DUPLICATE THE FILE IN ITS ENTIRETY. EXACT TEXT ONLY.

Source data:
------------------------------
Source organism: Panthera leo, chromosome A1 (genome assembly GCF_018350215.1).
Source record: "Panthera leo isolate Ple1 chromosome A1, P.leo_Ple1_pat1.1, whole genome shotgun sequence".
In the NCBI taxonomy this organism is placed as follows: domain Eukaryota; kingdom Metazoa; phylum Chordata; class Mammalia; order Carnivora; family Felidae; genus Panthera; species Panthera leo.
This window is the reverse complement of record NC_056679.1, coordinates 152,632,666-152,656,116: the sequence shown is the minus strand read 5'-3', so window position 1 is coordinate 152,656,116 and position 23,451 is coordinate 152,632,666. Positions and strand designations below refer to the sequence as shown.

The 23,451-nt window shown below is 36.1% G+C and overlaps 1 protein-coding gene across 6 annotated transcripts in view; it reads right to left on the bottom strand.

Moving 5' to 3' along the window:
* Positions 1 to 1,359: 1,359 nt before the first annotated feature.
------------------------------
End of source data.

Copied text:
Source organism: Panthera leo, chromosome A1 (genome assembly GCF_018350215.1).
Source record: "Panthera leo isolate Ple1 chromosome A1, P.leo_Ple1_pat1.1, whole genome shotgun sequence".
In the NCBI taxonomy this organism is placed as follows: domain Eukaryota; kingdom Metazoa; phylum Chordata; class Mammalia; order Carnivora; family Felidae; genus Panthera; species Panthera leo.
This window is the reverse complement of record NC_056679.1, coordinates 152,632,666-152,656,116: the sequence shown is the minus strand read 5'-3', so window position 1 is coordinate 152,656,116 and position 23,451 is coordinate 152,632,666. Positions and strand designations below refer to the sequence as shown.

The 23,451-nt window shown below is 36.1% G+C and overlaps 1 protein-coding gene across 6 annotated transcripts in view; it reads right to left on the bottom strand.

Moving 5' to 3' along the window:
* Positions 1 to 1,359: 1,359 nt before the first annotated feature.